Confused About Co-ops? Here’s A Checklist To Buying A Co-Op In NYC
Buying a co-op in NYC is no easy feat. It takes organization, persistence, a clean financial history, and a little bit of luck. But considering about 85% of New York City’s apartments are co-ops, don’t sell yourself short. You can do this.
But because no one is born knowing how to buy into a co-op, we’ve put together a checklist for finding a co-op in New York.
Polish up your credit
Your credit is going to be a main factor in whether you get approved for a co-op. So take the time to get copies of your credit reports and review them. If there are delinquencies or issues, act now. Pay off anything overdue and improve your debt to income ratio. Depending on your current credit score, this could be the toughest part of the co-op buying process.
Ready to talk to the bank? Even though you won’t be applying for a traditional mortgage, you’ll still need to be approved for a loan. Once you’re approved, make sure you have a copy of the letter stating the amount you qualify for.
Keep in mind that co-ops have the final say on income requirements. They could ask for a higher down payment percentage or require an all-cash purchase. So in the land of co-op buying, an approval letter doesn’t guarantee an accepted offer, but it is still a necessary step for most when buying a co-op.
Find your dream real estate agent
Working with a real estate agent or broker who knows the ins and outs of purchasing co-ops will be critical. This will ensure you get the best deal and in record time. Ask for referrals and take your time exploring your options. Look at reviews and don’t be afraid to ask contenders plenty of questions.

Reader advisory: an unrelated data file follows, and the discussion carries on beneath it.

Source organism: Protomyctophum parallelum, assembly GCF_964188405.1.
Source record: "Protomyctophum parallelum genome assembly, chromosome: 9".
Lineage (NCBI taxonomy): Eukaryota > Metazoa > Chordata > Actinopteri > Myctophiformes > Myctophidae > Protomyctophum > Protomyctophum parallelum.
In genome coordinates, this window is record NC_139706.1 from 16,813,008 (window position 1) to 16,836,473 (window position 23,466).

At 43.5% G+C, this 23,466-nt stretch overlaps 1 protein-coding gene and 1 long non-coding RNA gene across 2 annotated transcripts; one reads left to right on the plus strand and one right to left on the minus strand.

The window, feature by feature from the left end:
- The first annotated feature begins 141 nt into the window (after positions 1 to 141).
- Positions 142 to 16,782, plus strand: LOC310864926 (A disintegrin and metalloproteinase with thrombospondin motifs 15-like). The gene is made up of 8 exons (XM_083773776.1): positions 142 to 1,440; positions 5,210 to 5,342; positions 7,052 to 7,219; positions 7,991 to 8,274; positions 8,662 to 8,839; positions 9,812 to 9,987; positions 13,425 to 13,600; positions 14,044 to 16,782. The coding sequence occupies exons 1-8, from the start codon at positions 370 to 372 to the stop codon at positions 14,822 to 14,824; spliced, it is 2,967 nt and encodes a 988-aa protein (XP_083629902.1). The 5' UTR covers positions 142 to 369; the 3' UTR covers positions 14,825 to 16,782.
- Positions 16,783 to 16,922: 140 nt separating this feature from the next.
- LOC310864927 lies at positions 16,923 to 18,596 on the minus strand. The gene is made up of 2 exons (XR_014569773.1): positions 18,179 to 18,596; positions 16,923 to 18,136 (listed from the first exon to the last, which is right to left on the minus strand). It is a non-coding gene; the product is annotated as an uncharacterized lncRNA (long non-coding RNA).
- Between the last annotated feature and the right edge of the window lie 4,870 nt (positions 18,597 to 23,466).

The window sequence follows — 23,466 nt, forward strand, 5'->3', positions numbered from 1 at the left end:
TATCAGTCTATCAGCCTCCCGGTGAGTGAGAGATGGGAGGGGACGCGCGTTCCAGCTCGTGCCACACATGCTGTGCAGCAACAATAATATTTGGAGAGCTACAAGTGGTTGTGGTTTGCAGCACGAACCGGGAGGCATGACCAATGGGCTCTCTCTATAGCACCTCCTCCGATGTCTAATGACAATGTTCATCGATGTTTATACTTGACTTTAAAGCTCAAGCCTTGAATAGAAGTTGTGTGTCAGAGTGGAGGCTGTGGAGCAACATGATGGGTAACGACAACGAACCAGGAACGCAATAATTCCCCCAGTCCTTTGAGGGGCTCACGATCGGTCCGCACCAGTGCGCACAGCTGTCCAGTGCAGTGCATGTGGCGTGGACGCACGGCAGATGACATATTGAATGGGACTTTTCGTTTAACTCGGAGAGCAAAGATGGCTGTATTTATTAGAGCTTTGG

Dream big and discuss your ideal building, neighborhood, and unit
Once you have an agent you mesh well with, discuss your wish list with them. They’ll be honest with you and let you know what’s possible in your price range and what you’ll most likely have to compromise on. Discuss square footage, your ideal neighborhood, and any amenities or features you’re after.
Start shopping around
Now it’s time for the fun part. Start touring available co-op units. Keep in mind that they go fast, which is why you’ll want to know exactly what you’re looking for. Don’t settle but don’t let something minor deter you from an otherwise great unit.
6. Submit an offer
Once you find a unit you’re interested in, it’s time to submit an offer. Your agent will handle the paperwork. All you’ll have to do is read it over and sign. Then sit back and wait while your offer is reviewed by the seller. Take this time to explore other options though in case your offer is rejected.
While some offers are accepted as-is, chances are you’ll have to negotiate a bit. The unit owner’s agent will contact your agent and they’ll battle it out. While you can envision an old western dual, this will most likely be over the phone. This is where it helps to have an experienced agent who understands your interests.
Prepare for the board